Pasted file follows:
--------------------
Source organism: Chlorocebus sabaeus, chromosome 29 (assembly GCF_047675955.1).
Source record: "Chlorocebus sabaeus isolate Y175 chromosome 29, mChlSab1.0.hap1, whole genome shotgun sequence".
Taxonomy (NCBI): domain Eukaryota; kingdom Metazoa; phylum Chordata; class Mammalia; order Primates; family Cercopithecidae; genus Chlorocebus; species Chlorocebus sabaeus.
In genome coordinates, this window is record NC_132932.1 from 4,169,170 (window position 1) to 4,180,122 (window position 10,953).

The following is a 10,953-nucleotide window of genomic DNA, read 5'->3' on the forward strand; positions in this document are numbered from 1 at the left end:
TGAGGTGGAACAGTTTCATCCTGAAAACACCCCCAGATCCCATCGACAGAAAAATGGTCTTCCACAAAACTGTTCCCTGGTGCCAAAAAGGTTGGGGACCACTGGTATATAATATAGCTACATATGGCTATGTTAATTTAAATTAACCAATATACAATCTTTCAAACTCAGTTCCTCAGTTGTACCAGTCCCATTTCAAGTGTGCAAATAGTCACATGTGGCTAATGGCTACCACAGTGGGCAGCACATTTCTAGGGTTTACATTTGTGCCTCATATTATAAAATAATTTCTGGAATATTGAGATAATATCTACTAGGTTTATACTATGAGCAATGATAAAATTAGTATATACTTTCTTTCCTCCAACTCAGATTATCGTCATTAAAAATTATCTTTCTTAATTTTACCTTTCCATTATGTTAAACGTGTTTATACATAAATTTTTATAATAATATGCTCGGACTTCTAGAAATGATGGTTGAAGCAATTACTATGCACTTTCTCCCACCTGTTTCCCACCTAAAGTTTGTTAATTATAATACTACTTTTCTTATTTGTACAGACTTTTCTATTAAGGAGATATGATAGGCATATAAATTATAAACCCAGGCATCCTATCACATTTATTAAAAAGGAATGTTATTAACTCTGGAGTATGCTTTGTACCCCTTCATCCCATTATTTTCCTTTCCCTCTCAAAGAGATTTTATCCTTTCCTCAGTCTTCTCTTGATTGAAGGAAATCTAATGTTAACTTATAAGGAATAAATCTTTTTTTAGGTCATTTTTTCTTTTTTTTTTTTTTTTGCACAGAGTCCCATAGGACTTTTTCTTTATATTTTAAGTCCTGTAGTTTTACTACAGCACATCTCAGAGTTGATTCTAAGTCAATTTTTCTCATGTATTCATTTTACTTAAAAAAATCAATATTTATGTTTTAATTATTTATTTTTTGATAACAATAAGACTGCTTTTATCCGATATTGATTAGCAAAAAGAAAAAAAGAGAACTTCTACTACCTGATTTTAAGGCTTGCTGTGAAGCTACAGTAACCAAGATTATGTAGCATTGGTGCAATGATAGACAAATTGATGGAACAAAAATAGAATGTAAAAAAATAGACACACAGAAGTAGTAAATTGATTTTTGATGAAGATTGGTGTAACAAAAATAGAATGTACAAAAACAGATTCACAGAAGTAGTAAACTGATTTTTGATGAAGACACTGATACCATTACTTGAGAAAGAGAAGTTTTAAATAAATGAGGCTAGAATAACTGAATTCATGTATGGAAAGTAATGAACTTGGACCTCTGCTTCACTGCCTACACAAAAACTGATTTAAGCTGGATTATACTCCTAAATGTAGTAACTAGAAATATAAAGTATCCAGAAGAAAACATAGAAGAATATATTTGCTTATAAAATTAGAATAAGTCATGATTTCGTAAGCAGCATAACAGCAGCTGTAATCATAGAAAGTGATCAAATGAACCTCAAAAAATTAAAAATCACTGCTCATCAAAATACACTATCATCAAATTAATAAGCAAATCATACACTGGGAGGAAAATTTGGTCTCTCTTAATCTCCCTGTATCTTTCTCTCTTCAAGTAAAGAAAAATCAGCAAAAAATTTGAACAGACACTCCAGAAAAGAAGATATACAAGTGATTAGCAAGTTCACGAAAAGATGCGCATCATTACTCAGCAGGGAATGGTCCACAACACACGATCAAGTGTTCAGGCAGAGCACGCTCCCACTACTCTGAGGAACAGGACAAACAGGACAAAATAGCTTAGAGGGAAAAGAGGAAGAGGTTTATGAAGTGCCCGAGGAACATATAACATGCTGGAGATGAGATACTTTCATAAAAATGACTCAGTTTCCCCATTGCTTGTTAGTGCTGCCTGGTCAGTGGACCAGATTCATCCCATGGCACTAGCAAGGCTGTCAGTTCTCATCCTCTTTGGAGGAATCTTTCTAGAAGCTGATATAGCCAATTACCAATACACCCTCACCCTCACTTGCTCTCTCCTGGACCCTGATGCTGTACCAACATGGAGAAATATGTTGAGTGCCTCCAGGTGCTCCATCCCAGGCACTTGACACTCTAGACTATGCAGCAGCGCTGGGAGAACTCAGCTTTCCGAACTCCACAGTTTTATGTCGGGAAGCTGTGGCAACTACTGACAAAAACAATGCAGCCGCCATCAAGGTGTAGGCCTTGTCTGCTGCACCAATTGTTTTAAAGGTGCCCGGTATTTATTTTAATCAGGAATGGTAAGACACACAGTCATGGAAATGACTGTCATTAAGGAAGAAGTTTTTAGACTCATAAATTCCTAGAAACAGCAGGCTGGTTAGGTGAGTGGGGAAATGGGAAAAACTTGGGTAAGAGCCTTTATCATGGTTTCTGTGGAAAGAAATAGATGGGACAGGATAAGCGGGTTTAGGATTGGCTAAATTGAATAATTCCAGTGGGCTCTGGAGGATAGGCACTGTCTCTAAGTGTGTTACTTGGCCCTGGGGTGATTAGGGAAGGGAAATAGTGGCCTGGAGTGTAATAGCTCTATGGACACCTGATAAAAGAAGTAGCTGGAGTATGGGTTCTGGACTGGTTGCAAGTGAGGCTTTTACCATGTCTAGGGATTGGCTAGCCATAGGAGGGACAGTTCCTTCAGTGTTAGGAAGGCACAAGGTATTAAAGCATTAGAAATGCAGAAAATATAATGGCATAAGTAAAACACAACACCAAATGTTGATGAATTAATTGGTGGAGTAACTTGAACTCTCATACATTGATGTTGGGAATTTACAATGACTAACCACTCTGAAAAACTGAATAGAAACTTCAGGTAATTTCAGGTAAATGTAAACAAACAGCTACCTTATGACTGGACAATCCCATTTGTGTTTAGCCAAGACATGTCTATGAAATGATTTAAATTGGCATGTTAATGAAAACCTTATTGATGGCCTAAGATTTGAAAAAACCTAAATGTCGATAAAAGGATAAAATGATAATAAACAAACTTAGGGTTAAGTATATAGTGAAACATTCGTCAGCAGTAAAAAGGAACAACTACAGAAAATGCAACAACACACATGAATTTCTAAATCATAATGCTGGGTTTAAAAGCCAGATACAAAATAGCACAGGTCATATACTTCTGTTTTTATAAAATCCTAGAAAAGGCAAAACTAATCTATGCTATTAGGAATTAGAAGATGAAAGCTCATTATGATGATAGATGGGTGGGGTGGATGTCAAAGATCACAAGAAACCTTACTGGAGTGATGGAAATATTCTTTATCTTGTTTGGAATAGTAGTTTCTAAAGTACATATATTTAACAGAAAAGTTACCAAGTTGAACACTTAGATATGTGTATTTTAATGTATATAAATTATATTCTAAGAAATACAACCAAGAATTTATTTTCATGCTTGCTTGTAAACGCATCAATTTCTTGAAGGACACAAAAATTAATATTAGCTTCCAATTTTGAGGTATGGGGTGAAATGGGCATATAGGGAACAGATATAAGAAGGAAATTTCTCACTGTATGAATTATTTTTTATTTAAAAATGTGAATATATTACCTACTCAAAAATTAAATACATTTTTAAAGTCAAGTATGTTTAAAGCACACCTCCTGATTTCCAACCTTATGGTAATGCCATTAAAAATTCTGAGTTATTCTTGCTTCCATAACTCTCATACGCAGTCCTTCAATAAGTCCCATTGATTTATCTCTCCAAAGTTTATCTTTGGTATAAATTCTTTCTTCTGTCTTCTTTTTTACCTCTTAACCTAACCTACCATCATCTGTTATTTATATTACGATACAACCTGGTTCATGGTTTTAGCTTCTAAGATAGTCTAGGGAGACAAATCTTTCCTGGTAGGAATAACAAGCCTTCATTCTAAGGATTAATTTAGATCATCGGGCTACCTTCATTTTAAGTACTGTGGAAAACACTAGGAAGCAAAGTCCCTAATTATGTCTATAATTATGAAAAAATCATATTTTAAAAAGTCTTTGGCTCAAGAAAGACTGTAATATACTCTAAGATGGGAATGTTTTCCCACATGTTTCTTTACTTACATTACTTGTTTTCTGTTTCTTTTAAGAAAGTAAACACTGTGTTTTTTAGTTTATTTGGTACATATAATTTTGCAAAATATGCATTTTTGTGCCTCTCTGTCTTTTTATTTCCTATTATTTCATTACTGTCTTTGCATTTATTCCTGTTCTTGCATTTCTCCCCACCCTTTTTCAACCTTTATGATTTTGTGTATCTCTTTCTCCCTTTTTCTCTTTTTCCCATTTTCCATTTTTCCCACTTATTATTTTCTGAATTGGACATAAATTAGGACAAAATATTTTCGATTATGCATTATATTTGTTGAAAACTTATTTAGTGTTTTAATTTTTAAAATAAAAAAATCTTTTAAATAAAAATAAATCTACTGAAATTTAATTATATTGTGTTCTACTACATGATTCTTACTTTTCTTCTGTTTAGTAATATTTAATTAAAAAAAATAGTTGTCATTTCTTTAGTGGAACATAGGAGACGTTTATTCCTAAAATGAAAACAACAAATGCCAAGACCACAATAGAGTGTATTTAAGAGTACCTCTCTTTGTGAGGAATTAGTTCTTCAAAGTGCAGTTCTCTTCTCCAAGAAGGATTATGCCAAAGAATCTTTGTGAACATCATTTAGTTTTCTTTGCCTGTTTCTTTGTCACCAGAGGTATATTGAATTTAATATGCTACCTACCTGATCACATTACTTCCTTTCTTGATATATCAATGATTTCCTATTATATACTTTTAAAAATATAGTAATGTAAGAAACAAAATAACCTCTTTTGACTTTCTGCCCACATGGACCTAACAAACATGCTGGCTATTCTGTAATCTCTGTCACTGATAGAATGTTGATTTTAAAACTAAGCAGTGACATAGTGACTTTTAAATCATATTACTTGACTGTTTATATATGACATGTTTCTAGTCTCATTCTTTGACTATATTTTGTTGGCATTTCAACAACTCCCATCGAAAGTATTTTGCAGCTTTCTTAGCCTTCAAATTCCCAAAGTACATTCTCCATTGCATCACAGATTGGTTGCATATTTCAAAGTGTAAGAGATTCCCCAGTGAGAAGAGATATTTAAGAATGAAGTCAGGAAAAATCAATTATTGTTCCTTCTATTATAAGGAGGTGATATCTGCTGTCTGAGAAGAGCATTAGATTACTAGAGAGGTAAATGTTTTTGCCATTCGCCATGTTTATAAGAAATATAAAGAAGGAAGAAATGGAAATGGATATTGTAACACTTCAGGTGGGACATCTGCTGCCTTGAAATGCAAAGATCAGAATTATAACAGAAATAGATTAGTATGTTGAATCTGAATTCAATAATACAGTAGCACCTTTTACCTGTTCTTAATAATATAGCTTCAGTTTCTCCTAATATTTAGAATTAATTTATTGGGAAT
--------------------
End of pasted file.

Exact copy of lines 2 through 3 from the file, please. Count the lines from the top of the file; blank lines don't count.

Source record: "Chlorocebus sabaeus isolate Y175 chromosome 29, mChlSab1.0.hap1, whole genome shotgun sequence".
Taxonomy (NCBI): domain Eukaryota; kingdom Metazoa; phylum Chordata; class Mammalia; order Primates; family Cercopithecidae; genus Chlorocebus; species Chlorocebus sabaeus.